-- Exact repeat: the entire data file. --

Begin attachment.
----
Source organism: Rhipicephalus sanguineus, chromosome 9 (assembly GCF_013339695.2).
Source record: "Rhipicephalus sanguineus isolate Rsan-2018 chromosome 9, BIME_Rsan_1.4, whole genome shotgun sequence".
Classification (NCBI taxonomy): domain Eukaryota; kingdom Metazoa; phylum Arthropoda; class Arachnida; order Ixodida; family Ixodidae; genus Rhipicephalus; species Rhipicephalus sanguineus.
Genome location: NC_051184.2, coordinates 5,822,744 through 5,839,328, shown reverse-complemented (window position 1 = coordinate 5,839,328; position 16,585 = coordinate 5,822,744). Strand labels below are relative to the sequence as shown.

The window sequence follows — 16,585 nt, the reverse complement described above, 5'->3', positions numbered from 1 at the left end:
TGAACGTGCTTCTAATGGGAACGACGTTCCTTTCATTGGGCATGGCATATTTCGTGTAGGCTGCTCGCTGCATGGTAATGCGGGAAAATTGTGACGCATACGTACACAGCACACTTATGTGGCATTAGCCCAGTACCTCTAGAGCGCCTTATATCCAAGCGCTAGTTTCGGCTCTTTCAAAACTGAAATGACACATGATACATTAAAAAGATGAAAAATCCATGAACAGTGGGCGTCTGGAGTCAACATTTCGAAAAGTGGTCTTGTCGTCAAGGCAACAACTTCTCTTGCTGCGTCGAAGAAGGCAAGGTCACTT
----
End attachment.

Source organism: Rhipicephalus sanguineus, chromosome 9 (assembly GCF_013339695.2).
Source record: "Rhipicephalus sanguineus isolate Rsan-2018 chromosome 9, BIME_Rsan_1.4, whole genome shotgun sequence".
Classification (NCBI taxonomy): domain Eukaryota; kingdom Metazoa; phylum Arthropoda; class Arachnida; order Ixodida; family Ixodidae; genus Rhipicephalus; species Rhipicephalus sanguineus.
Genome location: NC_051184.2, coordinates 5,822,744 through 5,839,328, shown reverse-complemented (window position 1 = coordinate 5,839,328; position 16,585 = coordinate 5,822,744). Strand labels below are relative to the sequence as shown.

The window sequence follows — 16,585 nt, the reverse complement described above, 5'->3', positions numbered from 1 at the left end:
TGAACGTGCTTCTAATGGGAACGACGTTCCTTTCATTGGGCATGGCATATTTCGTGTAGGCTGCTCGCTGCATGGTAATGCGGGAAAATTGTGACGCATACGTACACAGCACACTTATGTGGCATTAGCCCAGTACCTCTAGAGCGCCTTATATCCAAGCGCTAGTTTCGGCTCTTTCAAAACTGAAATGACACATGATACATTAAAAAGATGAAAAATCCATGAACAGTGGGCGTCTGGAGTCAACATTTCGAAAAGTGGTCTTGTCGTCAAGGCAACAACTTCTCTTGCTGCGTCGAAGAAGGCAAGGTCACTT